• NFC (Near Field Communications) technology is seen as the key enabler.! Think of this as a “modem chip” on your phone (actually, an antenna) – that can communicate with appropriately enabled terminals. • NFC-equipped phones aren’t in the U.S. market yet – but may become prevalent in new phones in the 2010-2012 time period (estimates vary); someone is going to have to pay the incremental cost of putting the NFC chips in phones.! (This could be the carrier, a payments provider, or a marketing company – NFC chips are also going to enable a slew of POS couponing kinds of applications.) • Merchant terminals need to be capable of interacting with chips –

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Getting the Garden Ready: First Data and Mobile Payments at the Point of Sale

First Data and Contactless Payments
First Data Corporation is a pivotal player in POS payments – a key provider of processing solutions to both the merchant and the issuing sides of the business.! So it was particularly interesting to speak last week with Barry McCarthy, President, Mobile Commerce Solutions for First Data McCarthy sees mobile payments at the POS as an eco-system that is being built, piece by piece – and that a giant tipping point will occur once all of the pieces are in place.! The four key pieces are the terminal base, the NFC-enabled phones, issuer participation, and consumer education. He’s very optimistic about the terminal base.! (He should know, as this is First Data’s core business!)! In other words, he’s squarely with the “on a roll” point of view on contactless readers.! He thinks most analysts looking at terminal deployment have missed a central point.! If you look at the absolute number of terminals in the U.S. market, about 300k to 400k out of maybe 7 million are contactless enabled – that’s still pretty low.! But if you look by categories, the penetration is impressive.! Almost all QSRs (quick service restaurants), almost every drug store and convenience store chain have installed contactless readers.! Fur ther more, contactless-enabled locations in those categories represent over 40% of card transactions in that category – a very impressive number. What’s more important, McCarthy says, is how quickly contactless is moving to other classes of trade.! He’s seeing “some name brand mall merchants” and big discounters moving “pretty aggressively”.! Smaller merchants, he thinks, will still lag, but will end up adopting as terminal providers start incorporating contactless capabilities into standard terminals, or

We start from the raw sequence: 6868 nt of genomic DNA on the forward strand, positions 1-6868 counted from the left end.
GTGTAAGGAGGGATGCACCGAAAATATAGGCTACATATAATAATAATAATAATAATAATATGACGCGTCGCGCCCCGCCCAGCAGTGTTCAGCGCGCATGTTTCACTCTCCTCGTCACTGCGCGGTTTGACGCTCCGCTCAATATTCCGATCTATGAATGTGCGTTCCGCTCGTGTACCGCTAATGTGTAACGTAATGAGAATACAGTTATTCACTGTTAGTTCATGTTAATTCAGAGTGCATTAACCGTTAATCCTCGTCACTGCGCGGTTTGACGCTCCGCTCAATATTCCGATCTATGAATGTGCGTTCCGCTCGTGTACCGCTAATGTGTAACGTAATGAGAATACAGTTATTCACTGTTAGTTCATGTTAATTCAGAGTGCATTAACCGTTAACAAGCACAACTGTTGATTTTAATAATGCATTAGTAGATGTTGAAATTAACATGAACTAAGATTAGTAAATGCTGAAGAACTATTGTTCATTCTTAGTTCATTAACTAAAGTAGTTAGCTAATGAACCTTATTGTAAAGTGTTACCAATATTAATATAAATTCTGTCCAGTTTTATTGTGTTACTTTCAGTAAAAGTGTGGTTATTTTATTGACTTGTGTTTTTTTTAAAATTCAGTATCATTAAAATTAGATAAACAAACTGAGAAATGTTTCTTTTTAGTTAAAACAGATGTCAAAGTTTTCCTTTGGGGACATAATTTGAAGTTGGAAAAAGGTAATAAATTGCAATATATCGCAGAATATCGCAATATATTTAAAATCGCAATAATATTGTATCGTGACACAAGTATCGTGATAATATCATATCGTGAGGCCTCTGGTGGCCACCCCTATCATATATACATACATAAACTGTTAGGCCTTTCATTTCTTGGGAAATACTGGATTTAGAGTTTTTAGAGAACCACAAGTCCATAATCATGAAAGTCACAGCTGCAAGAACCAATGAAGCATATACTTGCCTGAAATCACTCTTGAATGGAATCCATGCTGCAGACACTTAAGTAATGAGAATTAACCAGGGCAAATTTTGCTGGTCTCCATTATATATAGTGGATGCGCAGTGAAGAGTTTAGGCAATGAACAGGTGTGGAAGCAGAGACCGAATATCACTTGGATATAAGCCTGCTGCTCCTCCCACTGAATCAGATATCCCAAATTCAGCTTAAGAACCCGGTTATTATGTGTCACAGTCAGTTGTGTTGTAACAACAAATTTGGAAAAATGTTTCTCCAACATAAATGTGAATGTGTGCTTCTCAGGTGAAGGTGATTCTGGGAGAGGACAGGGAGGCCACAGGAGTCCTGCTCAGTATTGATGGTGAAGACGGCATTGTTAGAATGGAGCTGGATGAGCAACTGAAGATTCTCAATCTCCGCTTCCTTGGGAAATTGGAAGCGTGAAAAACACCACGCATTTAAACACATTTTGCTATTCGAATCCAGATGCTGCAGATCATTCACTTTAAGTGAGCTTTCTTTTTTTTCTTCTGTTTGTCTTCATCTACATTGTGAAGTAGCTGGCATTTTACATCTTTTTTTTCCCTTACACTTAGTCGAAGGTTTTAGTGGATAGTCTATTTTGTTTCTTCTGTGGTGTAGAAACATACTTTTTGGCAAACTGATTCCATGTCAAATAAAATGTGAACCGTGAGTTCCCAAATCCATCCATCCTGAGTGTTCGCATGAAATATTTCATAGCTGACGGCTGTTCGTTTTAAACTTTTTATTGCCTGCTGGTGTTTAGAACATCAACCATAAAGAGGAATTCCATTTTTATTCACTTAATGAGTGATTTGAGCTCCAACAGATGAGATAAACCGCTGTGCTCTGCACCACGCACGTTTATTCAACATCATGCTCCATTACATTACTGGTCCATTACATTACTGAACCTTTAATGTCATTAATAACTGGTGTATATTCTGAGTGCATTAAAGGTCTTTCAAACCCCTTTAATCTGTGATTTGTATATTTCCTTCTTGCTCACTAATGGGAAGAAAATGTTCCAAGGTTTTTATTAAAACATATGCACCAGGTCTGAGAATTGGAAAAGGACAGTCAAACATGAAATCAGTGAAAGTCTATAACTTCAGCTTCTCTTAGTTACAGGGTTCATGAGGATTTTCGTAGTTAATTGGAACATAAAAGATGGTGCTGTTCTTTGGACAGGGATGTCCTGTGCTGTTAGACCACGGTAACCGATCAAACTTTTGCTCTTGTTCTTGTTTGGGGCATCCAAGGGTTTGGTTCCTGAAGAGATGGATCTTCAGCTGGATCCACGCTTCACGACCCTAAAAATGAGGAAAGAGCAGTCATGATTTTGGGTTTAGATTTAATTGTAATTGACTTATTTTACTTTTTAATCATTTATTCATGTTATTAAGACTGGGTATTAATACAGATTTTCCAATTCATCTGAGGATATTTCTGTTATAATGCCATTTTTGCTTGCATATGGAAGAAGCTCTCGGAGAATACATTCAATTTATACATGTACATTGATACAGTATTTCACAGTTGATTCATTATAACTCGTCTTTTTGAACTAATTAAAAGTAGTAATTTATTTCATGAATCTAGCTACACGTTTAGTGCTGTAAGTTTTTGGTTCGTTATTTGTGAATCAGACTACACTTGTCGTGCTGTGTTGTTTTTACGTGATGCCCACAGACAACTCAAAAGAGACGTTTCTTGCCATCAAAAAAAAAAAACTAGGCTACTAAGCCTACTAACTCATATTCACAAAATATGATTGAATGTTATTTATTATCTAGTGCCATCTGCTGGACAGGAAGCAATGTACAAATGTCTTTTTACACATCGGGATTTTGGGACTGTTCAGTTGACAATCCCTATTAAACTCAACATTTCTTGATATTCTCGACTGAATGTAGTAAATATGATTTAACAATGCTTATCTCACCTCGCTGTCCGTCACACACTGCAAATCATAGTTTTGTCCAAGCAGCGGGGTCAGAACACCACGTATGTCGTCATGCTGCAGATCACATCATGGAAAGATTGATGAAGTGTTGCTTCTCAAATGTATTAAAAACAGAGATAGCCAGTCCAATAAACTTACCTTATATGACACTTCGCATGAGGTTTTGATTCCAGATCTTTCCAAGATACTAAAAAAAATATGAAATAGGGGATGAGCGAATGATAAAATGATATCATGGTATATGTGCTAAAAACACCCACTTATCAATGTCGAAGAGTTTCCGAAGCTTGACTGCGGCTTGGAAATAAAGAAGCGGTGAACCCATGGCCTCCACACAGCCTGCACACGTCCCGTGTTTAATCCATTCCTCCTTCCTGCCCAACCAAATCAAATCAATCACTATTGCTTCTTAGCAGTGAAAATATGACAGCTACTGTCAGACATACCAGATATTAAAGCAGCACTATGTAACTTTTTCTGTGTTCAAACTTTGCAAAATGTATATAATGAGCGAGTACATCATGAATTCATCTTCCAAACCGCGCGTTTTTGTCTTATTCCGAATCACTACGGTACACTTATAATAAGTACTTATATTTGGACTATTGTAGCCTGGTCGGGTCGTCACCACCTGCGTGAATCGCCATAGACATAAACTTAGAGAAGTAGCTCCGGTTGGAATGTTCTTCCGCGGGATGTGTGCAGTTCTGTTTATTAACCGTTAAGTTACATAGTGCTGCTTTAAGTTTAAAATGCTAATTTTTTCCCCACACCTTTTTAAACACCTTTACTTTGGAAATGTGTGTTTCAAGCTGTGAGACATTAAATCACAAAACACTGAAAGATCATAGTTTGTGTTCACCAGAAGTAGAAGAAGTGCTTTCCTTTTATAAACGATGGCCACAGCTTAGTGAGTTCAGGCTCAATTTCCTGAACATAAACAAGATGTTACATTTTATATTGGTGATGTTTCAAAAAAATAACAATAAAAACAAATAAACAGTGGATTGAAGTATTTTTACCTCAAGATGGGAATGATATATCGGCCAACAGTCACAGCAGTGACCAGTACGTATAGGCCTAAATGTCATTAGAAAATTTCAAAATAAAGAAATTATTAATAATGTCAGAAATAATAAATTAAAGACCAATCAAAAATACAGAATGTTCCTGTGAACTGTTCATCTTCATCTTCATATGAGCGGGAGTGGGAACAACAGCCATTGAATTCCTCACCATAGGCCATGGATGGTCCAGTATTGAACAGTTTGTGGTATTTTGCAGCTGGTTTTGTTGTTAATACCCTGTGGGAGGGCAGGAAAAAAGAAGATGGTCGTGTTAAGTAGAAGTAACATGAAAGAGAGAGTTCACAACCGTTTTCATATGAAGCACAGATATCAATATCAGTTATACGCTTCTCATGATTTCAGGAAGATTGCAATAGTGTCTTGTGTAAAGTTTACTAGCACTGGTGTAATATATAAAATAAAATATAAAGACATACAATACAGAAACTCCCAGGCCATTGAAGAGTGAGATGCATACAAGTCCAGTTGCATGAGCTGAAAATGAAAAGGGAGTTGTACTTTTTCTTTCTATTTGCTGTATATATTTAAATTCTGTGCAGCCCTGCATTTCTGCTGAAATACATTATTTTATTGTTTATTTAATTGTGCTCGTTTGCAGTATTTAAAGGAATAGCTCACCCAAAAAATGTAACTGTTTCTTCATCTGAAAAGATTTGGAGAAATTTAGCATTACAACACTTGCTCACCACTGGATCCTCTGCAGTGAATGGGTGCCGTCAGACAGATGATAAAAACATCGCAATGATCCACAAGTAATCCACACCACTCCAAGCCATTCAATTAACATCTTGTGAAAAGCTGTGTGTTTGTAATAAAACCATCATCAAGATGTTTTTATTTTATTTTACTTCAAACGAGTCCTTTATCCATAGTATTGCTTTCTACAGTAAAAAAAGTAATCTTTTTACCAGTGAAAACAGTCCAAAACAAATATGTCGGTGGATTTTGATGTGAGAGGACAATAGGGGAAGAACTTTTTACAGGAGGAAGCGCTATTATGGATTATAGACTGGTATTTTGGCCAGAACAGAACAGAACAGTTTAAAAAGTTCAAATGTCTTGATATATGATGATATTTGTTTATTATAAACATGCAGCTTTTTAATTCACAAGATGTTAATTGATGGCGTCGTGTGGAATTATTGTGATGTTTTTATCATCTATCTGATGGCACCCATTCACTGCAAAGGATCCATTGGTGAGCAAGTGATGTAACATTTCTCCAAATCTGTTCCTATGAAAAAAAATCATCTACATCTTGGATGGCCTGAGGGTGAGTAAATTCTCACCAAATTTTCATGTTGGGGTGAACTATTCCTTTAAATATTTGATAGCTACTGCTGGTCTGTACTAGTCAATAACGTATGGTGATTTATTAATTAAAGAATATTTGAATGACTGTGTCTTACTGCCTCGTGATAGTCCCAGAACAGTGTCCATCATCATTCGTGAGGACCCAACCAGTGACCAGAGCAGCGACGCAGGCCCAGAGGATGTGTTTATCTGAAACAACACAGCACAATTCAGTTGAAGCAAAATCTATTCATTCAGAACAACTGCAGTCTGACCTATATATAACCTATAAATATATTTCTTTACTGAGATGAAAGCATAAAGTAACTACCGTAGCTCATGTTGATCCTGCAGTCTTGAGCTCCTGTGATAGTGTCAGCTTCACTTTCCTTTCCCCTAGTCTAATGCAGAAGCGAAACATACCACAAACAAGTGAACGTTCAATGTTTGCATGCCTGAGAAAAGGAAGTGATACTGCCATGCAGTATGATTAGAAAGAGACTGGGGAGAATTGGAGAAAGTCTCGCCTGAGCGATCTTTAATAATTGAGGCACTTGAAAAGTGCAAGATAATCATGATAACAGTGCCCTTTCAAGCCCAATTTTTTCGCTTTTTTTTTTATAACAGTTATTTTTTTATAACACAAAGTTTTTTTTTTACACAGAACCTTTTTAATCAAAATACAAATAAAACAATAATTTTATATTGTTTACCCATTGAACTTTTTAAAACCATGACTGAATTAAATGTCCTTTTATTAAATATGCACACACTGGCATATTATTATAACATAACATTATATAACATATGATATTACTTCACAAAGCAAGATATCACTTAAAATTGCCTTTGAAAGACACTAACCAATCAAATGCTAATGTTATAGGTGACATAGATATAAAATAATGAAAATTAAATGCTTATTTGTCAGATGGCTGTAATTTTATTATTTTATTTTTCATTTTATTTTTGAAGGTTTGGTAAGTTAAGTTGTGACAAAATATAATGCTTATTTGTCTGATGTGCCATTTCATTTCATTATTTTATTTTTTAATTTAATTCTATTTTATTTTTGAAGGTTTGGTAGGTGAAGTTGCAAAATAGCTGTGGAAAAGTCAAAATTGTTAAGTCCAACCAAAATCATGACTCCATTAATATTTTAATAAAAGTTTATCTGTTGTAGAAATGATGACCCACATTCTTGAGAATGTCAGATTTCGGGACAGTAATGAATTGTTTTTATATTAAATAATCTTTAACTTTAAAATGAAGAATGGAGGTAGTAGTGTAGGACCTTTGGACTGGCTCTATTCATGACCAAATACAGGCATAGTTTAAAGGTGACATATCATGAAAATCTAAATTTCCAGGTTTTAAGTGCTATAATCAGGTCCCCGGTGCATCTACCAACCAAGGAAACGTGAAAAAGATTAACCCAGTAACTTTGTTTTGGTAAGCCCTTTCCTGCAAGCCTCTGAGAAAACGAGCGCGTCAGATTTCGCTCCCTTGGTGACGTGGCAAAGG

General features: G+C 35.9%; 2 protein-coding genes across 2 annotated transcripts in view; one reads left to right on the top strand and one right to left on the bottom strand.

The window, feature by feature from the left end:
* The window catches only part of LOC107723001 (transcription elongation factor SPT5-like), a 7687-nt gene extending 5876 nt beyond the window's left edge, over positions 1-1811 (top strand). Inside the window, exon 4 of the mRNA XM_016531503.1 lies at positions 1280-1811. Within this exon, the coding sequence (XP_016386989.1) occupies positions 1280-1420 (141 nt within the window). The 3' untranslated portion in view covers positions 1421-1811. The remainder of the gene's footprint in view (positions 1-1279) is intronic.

introducing integrated peripherals (which handle contactless, PIN and mag stripe cards), as First Data recently did. In terms of phones, McCarthy thinks that 2011 will see large-scale introductions, with essentially all new phones in the U.S. market being NFCenabled by 2012.! “All it will take is one”, he said, “if RIM or Apple or Palm introduce an NFC phone, the rest will follow”. Card issuers, he believes, will be heavily influenced by the “top of wallet” factor.! This is particularly true with contactless stickers, which by definition have only one card: true NFC phones can easily support wallet software giving consumers a choice of cards to pay with.! A n i s s u e r a l r e a dy s u p p o r t i n g a contactless card program will (assuming satisfaction with the carrier-negotiation issue discussed below) have no problem in supporting an NFC program.! I asked McCarthy about his views on the relative interest of banks in provisioning their signature debit cards vs. credit cards on contactless stickers and NFC phones, but he (diplomatically) declined to comment.! (Personally, I can imagine some pretty heated debates around the old paymentscouncil table at a bank!) The $64 million question (actually, that’s probably pretty low – given POS card interchange of maybe $30 billion a year in the U.S.!) is consumer adoption.! “It’s no secret”, according to Barry, that overall consumer adoption of contactless cards – in terms of actual use – is in “very low percentages”.! There is a “fundamental consumer education issue” – although there are 50 to 60 million contactless cards in distribution in the U.S., many consumers aren’t even aware that they have the capability. The contactless sticker is, he believes, the key to solving this problem.! Consumers will want to use their phone for payment,!
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Getting the Garden Ready: First Data and Mobile Payments at the Point of Sale